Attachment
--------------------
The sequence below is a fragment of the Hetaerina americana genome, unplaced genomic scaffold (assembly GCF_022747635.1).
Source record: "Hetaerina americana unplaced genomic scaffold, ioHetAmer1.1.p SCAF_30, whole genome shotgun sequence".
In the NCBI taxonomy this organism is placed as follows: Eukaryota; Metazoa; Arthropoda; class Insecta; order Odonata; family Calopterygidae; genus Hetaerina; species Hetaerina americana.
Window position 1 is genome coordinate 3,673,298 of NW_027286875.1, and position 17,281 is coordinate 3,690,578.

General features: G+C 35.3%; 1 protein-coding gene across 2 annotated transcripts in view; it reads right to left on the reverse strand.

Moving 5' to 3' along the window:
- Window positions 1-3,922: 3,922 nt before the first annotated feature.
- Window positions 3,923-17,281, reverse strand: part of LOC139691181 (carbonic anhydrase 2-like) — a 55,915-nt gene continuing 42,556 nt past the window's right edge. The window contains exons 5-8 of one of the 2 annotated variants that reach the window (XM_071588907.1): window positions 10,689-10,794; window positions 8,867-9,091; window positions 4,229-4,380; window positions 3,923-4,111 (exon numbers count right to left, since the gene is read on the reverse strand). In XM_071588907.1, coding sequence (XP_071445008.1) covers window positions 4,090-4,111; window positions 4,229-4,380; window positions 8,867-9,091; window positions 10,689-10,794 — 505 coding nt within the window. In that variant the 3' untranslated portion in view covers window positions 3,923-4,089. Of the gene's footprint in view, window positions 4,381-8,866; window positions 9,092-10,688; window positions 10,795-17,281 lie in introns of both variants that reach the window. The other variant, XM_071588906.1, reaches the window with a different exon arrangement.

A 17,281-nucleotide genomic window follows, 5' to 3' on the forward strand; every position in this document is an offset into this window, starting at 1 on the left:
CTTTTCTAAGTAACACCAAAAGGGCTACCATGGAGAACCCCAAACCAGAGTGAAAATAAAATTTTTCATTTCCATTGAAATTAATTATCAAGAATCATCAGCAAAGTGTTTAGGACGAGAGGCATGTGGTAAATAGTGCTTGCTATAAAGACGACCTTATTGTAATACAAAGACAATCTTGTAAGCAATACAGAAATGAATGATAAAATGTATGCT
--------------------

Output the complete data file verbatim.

The sequence below is a fragment of the Hetaerina americana genome, unplaced genomic scaffold (assembly GCF_022747635.1).
Source record: "Hetaerina americana unplaced genomic scaffold, ioHetAmer1.1.p SCAF_30, whole genome shotgun sequence".
In the NCBI taxonomy this organism is placed as follows: Eukaryota; Metazoa; Arthropoda; class Insecta; order Odonata; family Calopterygidae; genus Hetaerina; species Hetaerina americana.
Window position 1 is genome coordinate 3,673,298 of NW_027286875.1, and position 17,281 is coordinate 3,690,578.

General features: G+C 35.3%; 1 protein-coding gene across 2 annotated transcripts in view; it reads right to left on the reverse strand.

Moving 5' to 3' along the window:
- Window positions 1-3,922: 3,922 nt before the first annotated feature.
- Window positions 3,923-17,281, reverse strand: part of LOC139691181 (carbonic anhydrase 2-like) — a 55,915-nt gene continuing 42,556 nt past the window's right edge. The window contains exons 5-8 of one of the 2 annotated variants that reach the window (XM_071588907.1): window positions 10,689-10,794; window positions 8,867-9,091; window positions 4,229-4,380; window positions 3,923-4,111 (exon numbers count right to left, since the gene is read on the reverse strand). In XM_071588907.1, coding sequence (XP_071445008.1) covers window positions 4,090-4,111; window positions 4,229-4,380; window positions 8,867-9,091; window positions 10,689-10,794 — 505 coding nt within the window. In that variant the 3' untranslated portion in view covers window positions 3,923-4,089. Of the gene's footprint in view, window positions 4,381-8,866; window positions 9,092-10,688; window positions 10,795-17,281 lie in introns of both variants that reach the window. The other variant, XM_071588906.1, reaches the window with a different exon arrangement.

A 17,281-nucleotide genomic window follows, 5' to 3' on the forward strand; every position in this document is an offset into this window, starting at 1 on the left:
CTTTTCTAAGTAACACCAAAAGGGCTACCATGGAGAACCCCAAACCAGAGTGAAAATAAAATTTTTCATTTCCATTGAAATTAATTATCAAGAATCATCAGCAAAGTGTTTAGGACGAGAGGCATGTGGTAAATAGTGCTTGCTATAAAGACGACCTTATTGTAATACAAAGACAATCTTGTAAGCAATACAGAAATGAATGATAAAATGTATGCT